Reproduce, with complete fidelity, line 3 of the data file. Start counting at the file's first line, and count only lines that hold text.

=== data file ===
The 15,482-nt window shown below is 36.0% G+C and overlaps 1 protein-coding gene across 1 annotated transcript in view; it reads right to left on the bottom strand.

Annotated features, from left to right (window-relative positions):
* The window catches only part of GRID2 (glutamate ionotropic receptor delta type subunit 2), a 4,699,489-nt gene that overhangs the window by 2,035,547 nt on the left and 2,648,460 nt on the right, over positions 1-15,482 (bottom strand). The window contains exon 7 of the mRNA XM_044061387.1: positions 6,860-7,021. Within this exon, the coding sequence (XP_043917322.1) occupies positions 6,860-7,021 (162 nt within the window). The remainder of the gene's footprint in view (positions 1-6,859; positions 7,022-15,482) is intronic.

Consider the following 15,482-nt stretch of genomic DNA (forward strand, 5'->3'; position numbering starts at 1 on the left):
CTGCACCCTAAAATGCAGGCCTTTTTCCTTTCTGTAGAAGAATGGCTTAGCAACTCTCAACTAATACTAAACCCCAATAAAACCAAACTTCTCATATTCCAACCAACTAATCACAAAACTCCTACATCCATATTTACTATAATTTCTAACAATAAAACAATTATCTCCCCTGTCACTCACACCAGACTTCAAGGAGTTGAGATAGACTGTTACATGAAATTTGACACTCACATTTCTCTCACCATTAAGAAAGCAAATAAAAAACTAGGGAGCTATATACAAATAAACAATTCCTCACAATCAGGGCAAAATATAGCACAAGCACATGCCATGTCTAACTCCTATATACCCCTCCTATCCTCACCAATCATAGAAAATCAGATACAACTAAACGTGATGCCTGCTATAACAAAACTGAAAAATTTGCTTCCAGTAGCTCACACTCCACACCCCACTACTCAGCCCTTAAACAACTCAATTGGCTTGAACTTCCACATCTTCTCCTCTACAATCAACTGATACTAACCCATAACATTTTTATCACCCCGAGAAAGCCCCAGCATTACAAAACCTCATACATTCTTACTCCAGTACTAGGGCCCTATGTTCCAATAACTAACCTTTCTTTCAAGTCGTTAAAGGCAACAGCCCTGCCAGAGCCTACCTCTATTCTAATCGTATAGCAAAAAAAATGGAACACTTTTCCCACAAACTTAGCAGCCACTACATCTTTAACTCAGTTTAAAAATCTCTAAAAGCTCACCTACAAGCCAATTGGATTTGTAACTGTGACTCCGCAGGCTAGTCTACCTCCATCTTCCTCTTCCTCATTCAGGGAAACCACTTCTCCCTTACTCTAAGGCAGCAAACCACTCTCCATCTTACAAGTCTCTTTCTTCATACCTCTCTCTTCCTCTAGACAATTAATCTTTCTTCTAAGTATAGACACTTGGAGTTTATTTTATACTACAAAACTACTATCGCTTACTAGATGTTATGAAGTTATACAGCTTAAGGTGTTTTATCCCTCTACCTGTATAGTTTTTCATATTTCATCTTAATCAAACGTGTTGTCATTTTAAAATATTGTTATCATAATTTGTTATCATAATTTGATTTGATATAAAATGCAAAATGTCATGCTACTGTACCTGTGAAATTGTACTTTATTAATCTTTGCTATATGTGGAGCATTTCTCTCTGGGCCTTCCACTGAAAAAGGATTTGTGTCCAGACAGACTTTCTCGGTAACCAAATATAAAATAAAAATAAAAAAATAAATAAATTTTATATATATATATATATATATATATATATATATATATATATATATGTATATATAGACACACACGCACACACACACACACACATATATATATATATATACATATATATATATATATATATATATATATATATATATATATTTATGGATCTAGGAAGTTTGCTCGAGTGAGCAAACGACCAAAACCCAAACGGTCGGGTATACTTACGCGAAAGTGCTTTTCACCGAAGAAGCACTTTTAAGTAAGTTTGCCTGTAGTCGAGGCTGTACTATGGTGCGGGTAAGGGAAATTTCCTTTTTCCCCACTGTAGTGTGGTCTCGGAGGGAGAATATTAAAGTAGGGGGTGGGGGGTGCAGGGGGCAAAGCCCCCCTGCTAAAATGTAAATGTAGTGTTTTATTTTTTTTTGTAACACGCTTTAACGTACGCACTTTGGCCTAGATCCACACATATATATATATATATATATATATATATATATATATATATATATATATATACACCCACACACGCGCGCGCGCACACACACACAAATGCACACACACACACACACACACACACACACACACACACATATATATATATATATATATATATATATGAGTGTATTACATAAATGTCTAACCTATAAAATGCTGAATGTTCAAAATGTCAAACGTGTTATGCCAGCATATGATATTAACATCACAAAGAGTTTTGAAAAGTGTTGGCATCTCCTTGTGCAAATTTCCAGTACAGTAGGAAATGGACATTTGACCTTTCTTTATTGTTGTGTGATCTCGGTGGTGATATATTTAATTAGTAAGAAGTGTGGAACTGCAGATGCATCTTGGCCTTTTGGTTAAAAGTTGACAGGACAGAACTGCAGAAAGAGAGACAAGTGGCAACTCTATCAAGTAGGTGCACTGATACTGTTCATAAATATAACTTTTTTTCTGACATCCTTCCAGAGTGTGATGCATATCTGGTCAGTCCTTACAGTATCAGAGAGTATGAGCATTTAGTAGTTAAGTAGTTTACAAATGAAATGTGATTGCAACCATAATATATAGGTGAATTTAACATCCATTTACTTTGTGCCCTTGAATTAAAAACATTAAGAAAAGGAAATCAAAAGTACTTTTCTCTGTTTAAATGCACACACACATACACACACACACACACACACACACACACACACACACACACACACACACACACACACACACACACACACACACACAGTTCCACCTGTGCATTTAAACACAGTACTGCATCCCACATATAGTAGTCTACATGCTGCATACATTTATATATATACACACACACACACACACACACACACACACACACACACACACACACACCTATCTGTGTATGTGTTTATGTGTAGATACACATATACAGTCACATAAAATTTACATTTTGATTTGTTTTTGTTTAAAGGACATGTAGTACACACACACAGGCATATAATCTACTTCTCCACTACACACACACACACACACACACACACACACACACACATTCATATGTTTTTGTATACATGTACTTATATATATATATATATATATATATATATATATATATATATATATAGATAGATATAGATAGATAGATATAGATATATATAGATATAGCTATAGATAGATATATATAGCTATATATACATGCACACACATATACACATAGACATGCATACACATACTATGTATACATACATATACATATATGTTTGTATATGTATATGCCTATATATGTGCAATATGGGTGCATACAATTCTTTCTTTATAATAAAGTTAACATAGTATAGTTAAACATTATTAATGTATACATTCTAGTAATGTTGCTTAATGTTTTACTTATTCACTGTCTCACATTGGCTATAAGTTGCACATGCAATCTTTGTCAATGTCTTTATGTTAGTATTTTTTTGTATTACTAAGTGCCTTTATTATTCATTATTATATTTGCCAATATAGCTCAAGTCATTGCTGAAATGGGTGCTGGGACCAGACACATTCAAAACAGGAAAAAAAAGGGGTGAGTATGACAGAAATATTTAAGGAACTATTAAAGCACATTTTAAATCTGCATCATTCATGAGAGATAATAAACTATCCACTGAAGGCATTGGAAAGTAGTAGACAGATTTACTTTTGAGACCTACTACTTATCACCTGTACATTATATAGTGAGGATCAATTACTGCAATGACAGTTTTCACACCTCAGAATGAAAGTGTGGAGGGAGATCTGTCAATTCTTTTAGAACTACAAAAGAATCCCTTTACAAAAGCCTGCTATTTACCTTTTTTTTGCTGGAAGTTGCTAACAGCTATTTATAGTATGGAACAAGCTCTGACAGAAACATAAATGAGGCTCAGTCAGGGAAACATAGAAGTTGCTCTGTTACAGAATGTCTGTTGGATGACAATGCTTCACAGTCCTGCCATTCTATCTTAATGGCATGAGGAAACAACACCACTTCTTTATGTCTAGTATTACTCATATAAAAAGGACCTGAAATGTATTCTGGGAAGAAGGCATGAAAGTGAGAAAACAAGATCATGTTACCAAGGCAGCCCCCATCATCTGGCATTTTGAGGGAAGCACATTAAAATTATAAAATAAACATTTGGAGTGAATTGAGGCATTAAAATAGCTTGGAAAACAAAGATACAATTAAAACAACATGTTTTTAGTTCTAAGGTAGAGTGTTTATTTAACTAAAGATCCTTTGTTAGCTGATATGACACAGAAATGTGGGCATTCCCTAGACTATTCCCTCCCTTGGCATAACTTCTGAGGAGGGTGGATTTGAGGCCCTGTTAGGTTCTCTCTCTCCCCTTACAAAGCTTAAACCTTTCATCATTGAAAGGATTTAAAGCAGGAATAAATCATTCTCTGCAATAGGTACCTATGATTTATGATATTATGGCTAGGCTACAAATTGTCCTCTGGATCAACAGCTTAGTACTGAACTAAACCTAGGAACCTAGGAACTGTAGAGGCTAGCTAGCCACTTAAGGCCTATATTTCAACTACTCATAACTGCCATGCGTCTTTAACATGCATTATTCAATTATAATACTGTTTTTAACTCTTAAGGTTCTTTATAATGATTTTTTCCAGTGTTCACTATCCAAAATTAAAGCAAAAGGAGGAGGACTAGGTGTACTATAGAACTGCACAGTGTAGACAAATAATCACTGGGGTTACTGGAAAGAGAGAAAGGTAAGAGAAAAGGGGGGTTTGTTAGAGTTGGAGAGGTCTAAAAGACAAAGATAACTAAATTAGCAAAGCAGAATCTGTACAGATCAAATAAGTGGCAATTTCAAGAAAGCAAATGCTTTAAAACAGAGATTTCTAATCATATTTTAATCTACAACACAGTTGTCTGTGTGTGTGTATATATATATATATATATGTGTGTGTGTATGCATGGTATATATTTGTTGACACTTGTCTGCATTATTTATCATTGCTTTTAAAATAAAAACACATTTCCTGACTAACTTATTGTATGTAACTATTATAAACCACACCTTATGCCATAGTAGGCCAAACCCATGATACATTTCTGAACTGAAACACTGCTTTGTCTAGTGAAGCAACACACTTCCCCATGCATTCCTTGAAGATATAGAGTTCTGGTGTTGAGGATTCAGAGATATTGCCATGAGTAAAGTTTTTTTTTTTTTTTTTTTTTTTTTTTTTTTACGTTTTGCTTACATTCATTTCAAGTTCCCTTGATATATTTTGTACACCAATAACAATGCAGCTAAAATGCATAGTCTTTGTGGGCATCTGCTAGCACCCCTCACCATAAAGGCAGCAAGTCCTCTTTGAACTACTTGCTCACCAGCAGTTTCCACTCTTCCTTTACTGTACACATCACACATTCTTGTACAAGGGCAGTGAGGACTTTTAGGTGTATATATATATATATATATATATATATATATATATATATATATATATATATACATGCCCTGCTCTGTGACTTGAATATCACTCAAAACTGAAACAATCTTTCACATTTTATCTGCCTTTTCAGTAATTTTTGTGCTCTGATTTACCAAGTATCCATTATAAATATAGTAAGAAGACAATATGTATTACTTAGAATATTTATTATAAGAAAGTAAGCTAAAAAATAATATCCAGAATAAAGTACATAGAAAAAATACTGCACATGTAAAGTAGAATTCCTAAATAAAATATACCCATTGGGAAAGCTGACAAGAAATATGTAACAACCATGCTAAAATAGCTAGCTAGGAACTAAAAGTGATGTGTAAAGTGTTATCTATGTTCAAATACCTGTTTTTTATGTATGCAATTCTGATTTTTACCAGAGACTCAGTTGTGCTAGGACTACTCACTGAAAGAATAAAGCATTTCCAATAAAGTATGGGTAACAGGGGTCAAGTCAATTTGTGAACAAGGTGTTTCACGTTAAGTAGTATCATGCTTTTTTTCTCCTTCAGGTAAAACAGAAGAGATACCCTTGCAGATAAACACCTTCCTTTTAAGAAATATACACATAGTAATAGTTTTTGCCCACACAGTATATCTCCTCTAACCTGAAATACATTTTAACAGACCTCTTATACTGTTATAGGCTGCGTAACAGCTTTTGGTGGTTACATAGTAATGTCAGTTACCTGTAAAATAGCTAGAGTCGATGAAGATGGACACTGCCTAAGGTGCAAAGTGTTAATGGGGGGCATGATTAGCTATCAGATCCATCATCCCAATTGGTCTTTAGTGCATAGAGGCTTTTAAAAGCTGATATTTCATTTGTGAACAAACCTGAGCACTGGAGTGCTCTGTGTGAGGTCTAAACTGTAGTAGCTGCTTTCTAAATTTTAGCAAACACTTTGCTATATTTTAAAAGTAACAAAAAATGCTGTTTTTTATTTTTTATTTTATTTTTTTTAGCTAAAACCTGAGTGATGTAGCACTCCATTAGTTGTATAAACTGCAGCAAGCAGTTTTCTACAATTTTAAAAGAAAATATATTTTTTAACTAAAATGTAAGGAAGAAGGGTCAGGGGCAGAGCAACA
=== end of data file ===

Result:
* The window catches only part of GRID2 (glutamate ionotropic receptor delta type subunit 2), a 4,699,489-nt gene that overhangs the window by 2,035,547 nt on the left and 2,648,460 nt on the right, over positions 1-15,482 (bottom strand). The window contains exon 7 of the mRNA XM_044061387.1: positions 6,860-7,021. Within this exon, the coding sequence (XP_043917322.1) occupies positions 6,860-7,021 (162 nt within the window). The remainder of the gene's footprint in view (positions 1-6,859; positions 7,022-15,482) is intronic.